Lord Turner put the cat amongst the pigeons in proposing what very much sounded like a version of a Tobin Tax on financial transactions a few weeks ago. His basic argument was that the way to curb bonuses was not to perfume the stench but rather to drain the swamp, i.e. reduce the profits of socially useless banks.
Amazingly, the IMF is now also on the case. They worry about the impracticalities of a Tobin Tax. However, Dominique Strauss-Kahn, the IMF managing director has tasked his deputy, John Lipsky with looking at the possibility of introducing some sort of insurance levy to build a fund to cope with the fiscal consequences of bank collapse.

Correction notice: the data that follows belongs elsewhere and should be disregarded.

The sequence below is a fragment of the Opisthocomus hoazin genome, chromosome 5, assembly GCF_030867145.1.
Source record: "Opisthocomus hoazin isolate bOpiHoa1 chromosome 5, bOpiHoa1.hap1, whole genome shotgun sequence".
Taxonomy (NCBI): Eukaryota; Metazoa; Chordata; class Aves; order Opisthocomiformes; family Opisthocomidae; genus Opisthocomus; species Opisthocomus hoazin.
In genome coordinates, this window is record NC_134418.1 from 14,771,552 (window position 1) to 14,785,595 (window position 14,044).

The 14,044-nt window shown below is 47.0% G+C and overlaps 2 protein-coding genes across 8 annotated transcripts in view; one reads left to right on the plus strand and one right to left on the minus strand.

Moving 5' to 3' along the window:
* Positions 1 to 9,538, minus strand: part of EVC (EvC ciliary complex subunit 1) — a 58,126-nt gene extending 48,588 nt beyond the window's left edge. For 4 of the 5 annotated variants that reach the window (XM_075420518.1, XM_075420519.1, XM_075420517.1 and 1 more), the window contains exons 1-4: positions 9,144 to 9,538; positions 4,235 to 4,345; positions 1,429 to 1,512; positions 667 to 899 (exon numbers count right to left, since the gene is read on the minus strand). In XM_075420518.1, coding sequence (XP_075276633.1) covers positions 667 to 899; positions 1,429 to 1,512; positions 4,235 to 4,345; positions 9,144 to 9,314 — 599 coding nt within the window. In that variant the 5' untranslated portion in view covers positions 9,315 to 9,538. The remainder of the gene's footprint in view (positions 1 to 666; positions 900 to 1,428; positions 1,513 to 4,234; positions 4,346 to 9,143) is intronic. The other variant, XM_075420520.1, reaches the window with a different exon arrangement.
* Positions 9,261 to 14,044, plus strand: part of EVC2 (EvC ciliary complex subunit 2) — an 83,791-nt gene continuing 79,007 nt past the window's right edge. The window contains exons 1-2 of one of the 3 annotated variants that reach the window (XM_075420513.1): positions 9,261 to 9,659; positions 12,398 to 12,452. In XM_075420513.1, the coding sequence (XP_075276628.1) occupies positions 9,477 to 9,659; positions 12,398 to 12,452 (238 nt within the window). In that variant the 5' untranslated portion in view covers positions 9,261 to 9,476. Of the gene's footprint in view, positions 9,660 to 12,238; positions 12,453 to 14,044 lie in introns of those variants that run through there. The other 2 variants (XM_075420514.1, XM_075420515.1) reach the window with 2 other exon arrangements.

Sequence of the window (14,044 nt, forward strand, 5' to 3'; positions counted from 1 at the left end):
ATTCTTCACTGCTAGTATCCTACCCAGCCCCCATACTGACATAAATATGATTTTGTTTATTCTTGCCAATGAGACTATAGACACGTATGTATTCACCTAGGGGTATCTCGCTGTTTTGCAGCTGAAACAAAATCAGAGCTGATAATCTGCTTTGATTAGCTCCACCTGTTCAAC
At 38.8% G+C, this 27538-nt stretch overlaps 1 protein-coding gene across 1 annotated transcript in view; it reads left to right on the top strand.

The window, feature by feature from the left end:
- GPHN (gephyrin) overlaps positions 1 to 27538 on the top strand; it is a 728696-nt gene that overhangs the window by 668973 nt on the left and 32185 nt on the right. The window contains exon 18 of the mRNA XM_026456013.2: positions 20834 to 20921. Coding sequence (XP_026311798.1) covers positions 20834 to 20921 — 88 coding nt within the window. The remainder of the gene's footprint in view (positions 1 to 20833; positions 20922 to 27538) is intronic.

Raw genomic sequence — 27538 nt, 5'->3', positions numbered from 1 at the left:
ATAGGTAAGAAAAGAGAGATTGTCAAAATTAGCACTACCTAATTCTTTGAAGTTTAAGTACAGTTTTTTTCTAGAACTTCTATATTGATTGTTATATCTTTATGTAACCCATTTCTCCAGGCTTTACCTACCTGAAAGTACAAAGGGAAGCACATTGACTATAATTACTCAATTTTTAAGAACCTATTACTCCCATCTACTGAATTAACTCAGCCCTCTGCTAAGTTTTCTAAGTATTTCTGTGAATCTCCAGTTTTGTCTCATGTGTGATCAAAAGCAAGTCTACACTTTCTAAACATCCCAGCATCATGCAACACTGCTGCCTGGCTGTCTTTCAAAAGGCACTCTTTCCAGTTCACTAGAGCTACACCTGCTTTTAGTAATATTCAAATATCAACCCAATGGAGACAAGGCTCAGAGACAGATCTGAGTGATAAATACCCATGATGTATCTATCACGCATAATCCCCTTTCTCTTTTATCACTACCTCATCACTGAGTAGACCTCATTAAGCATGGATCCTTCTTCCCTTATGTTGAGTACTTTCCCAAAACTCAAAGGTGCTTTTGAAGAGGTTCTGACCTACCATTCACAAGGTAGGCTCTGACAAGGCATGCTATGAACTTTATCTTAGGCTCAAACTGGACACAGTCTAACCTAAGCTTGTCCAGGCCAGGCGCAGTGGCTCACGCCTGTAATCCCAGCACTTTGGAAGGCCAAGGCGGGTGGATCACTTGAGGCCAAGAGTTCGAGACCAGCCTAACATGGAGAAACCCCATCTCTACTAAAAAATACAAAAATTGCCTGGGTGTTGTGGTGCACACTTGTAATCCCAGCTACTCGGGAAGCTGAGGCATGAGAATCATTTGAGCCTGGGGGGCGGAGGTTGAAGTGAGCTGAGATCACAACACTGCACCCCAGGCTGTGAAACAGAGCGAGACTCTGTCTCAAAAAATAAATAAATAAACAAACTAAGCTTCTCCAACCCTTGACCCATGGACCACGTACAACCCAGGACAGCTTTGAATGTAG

While the fund would clearly be used to help developing countries service their debts in the event of a widespread loss of liquidity in the main, would it not be right that such a fund could be used to help others who shoulder a great deal of risk through the size of the international financial markets that locate on their shores? The UK and Ireland are obvious examples.
It will be interesting to see how this discussion develops and how the insurance approach will be less avoidable by financial institutions than the tax approach, also favoured by the French president, Nicolas Sarkozy.
There is still much to do to combat the risks of financial collapse that proposed reforms have not diminished significantly enough. I still fail to see why an EU wide separation of the risky parts of the financial system from the parts that look after our money is not being properly considered. As long as Paris, London, and Frankfurt were in on the act- as they would be if it was an EU directive- it should be doable. And don't even start me on credit ratings agencies.....